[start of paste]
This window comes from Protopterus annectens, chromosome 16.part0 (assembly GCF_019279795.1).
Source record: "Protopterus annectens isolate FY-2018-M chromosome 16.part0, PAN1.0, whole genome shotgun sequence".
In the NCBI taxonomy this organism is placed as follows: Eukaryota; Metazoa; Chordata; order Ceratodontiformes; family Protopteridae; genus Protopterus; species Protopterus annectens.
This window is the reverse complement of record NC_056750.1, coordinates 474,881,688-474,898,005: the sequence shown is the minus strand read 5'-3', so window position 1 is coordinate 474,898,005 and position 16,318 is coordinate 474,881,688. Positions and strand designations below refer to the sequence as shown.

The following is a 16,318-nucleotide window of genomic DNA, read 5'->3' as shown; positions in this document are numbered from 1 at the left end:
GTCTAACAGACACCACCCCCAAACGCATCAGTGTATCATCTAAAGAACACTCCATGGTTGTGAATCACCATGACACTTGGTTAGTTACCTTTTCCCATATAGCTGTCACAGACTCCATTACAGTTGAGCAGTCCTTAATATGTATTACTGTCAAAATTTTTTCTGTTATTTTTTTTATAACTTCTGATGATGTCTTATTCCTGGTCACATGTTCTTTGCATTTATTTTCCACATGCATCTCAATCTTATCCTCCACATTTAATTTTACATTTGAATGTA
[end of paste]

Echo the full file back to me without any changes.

This window comes from Protopterus annectens, chromosome 16.part0 (assembly GCF_019279795.1).
Source record: "Protopterus annectens isolate FY-2018-M chromosome 16.part0, PAN1.0, whole genome shotgun sequence".
In the NCBI taxonomy this organism is placed as follows: Eukaryota; Metazoa; Chordata; order Ceratodontiformes; family Protopteridae; genus Protopterus; species Protopterus annectens.
This window is the reverse complement of record NC_056750.1, coordinates 474,881,688-474,898,005: the sequence shown is the minus strand read 5'-3', so window position 1 is coordinate 474,898,005 and position 16,318 is coordinate 474,881,688. Positions and strand designations below refer to the sequence as shown.

The following is a 16,318-nucleotide window of genomic DNA, read 5'->3' as shown; positions in this document are numbered from 1 at the left end:
GTCTAACAGACACCACCCCCAAACGCATCAGTGTATCATCTAAAGAACACTCCATGGTTGTGAATCACCATGACACTTGGTTAGTTACCTTTTCCCATATAGCTGTCACAGACTCCATTACAGTTGAGCAGTCCTTAATATGTATTACTGTCAAAATTTTTTCTGTTATTTTTTTTATAACTTCTGATGATGTCTTATTCCTGGTCACATGTTCTTTGCATTTATTTTCCACATGCATCTCAATCTTATCCTCCACATTTAATTTTACATTTGAATGTA